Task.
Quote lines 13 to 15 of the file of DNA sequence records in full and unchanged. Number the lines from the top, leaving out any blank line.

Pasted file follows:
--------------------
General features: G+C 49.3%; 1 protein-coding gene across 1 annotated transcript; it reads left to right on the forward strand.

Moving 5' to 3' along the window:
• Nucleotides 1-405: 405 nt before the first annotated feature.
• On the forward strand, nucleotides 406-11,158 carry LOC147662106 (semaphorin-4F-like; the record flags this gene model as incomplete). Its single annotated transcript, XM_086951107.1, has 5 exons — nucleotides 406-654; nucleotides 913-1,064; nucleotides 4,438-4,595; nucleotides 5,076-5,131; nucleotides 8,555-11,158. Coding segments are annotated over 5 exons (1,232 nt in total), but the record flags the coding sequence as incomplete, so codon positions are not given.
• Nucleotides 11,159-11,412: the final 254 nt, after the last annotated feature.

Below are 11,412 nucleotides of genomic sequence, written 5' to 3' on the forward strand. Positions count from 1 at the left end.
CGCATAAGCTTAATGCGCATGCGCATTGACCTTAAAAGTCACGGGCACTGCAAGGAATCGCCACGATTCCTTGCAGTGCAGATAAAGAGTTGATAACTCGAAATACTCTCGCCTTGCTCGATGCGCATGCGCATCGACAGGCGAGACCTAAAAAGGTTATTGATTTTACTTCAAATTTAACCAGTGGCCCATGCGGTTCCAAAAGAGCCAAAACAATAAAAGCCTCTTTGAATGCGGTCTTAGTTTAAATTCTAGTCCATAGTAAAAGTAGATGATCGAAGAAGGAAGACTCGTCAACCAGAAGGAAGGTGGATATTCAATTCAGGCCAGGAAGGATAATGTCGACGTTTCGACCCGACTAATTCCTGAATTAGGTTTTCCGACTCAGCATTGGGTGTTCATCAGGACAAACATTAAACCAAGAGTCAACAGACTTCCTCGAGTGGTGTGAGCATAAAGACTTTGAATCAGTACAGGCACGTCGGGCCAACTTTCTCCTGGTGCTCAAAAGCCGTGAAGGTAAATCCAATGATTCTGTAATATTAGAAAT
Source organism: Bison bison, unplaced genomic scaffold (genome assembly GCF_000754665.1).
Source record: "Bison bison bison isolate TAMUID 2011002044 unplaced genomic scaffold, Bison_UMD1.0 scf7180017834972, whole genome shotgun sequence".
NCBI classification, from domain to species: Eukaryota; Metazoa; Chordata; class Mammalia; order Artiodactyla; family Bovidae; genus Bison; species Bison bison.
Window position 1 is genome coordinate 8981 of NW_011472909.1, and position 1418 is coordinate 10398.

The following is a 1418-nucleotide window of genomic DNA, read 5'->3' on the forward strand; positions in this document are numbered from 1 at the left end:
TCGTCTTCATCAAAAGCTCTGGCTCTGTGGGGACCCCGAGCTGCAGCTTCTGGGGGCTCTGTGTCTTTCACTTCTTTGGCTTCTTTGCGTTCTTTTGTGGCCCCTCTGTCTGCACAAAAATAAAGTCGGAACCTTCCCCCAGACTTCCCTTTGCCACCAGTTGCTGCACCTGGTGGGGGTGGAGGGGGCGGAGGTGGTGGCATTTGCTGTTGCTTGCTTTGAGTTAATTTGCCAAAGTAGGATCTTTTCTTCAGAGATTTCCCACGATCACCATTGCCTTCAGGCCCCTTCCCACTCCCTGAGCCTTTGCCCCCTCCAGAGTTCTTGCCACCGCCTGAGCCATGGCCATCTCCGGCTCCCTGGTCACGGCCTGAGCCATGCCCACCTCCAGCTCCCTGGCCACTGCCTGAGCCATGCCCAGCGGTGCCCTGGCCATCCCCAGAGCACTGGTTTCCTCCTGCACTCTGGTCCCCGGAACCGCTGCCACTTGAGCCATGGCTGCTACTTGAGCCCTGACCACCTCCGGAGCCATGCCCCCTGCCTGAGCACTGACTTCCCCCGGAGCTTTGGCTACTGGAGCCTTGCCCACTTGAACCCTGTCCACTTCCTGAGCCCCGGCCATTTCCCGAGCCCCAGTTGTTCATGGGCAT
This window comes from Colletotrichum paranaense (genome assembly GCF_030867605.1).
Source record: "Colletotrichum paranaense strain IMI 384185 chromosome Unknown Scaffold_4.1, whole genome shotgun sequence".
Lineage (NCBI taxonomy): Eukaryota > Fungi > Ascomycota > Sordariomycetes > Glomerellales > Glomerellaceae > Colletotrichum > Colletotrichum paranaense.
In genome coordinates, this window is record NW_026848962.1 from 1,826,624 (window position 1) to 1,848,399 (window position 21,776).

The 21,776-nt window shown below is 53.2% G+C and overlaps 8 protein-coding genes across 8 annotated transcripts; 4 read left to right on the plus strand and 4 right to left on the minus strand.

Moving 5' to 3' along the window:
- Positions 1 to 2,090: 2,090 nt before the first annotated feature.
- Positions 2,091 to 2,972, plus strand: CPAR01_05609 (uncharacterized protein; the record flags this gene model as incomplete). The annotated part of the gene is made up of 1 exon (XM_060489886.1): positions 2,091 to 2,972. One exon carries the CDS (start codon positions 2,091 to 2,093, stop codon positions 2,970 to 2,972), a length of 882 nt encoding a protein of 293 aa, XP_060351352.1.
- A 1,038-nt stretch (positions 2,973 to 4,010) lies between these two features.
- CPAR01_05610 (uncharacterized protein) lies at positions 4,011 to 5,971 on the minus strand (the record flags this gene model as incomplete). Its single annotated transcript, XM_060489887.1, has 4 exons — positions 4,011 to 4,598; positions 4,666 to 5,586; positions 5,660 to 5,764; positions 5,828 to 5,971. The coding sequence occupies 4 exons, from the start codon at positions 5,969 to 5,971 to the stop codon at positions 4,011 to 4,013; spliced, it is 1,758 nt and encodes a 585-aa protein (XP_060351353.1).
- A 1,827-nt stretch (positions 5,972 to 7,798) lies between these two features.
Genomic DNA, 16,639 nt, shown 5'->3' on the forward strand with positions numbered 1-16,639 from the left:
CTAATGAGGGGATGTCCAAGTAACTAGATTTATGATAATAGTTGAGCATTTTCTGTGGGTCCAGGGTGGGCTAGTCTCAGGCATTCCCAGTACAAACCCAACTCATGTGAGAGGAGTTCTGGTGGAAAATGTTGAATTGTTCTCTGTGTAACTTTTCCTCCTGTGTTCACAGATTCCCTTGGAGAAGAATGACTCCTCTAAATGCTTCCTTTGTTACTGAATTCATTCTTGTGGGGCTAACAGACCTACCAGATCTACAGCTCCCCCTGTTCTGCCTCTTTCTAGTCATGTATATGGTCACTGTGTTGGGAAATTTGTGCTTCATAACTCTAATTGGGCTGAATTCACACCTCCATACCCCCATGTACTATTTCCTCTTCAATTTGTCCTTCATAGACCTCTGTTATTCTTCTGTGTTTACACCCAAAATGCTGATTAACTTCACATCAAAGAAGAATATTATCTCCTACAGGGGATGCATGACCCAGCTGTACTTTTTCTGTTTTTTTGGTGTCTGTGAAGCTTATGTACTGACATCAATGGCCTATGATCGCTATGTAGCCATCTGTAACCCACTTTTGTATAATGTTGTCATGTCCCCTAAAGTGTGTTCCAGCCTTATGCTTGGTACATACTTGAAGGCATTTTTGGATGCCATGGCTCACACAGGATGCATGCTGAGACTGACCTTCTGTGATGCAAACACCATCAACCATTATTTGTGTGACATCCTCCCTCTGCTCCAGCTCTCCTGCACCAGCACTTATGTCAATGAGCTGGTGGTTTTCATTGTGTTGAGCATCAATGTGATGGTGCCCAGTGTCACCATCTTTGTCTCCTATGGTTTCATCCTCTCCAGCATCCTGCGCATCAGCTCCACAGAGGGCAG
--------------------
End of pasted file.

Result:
TCGTCTTCATCAAAAGCTCTGGCTCTGTGGGGACCCCGAGCTGCAGCTTCTGGGGGCTCTGTGTCTTTCACTTCTTTGGCTTCTTTGCGTTCTTTTGTGGCCCCTCTGTCTGCACAAAAATAAAGTCGGAACCTTCCCCCAGACTTCCCTTTGCCACCAGTTGCTGCACCTGGTGGGGGTGGAGGGGGCGGAGGTGGTGGCATTTGCTGTTGCTTGCTTTGAGTTAATTTGCCAAAGTAGGATCTTTTCTTCAGAGATTTCCCACGATCACCATTGCCTTCAGGCCCCTTCCCACTCCCTGAGCCTTTGCCCCCTCCAGAGTTCTTGCCACCGCCTGAGCCATGGCCATCTCCGGCTCCCTGGTCACGGCCTGAGCCATGCCCACCTCCAGCTCCCTGGCCACTGCCTGAGCCATGCCCAGCGGTGCCCTGGCCATCCCCAGAGCACTGGTTTCCTCCTGCACTCTGGTCCCCGGAACCGCTGCCACTTGAGCCATGGCTGCTACTTGAGCCCTGACCACCTCCGGAGCCATGCCCCCTGCCTGAGCACTGACTTCCCCCGGAGCTTTGGCTACTGGAGCCTTGCCCACTTGAACCCTGTCCACTTCCTGAGCCCCGGCCATTTCCCGAGCCCCAGTTGTTCATGGGCAT
This window comes from Colletotrichum paranaense (genome assembly GCF_030867605.1).
Source record: "Colletotrichum paranaense strain IMI 384185 chromosome Unknown Scaffold_4.1, whole genome shotgun sequence".